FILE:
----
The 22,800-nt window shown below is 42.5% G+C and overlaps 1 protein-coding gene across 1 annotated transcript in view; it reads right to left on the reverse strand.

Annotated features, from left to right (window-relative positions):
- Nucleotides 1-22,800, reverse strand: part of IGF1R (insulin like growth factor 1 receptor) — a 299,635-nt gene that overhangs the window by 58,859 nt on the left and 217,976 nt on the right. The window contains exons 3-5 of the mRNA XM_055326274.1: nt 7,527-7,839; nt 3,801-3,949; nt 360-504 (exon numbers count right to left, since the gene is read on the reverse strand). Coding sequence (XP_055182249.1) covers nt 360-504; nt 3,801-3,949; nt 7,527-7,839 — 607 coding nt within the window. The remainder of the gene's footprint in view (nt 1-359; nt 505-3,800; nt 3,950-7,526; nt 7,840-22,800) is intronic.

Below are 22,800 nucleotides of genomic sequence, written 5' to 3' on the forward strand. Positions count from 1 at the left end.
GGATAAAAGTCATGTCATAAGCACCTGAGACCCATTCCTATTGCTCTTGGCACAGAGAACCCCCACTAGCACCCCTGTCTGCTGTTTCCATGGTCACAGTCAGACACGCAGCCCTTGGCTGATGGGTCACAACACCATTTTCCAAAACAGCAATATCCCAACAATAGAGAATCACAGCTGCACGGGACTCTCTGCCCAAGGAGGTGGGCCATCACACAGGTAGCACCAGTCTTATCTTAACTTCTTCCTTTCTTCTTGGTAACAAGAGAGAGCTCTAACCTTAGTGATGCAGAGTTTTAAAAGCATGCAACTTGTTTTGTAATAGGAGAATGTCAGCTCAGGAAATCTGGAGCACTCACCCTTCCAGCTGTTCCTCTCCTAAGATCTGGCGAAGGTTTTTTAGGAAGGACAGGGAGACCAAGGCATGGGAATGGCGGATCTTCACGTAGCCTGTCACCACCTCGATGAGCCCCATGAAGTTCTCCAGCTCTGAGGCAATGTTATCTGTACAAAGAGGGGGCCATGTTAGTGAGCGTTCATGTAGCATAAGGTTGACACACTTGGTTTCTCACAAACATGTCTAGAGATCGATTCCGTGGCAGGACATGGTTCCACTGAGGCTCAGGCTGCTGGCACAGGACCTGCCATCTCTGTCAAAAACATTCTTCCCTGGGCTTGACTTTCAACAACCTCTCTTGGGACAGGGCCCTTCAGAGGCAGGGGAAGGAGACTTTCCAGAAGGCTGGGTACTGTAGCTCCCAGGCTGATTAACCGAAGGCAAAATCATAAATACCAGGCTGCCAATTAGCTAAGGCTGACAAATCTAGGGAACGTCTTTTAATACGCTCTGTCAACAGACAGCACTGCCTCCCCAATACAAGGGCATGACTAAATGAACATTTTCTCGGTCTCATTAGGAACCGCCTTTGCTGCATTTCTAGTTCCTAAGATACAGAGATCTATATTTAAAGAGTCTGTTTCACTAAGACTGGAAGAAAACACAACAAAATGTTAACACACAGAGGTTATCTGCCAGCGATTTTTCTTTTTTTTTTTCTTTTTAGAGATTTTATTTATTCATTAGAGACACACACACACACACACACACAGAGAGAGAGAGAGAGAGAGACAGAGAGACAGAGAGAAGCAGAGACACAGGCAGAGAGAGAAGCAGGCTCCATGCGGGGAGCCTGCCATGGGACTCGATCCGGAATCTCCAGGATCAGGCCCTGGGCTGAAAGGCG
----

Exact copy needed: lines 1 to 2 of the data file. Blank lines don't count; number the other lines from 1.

The 22,800-nt window shown below is 42.5% G+C and overlaps 1 protein-coding gene across 1 annotated transcript in view; it reads right to left on the reverse strand.

Annotated features, from left to right (window-relative positions):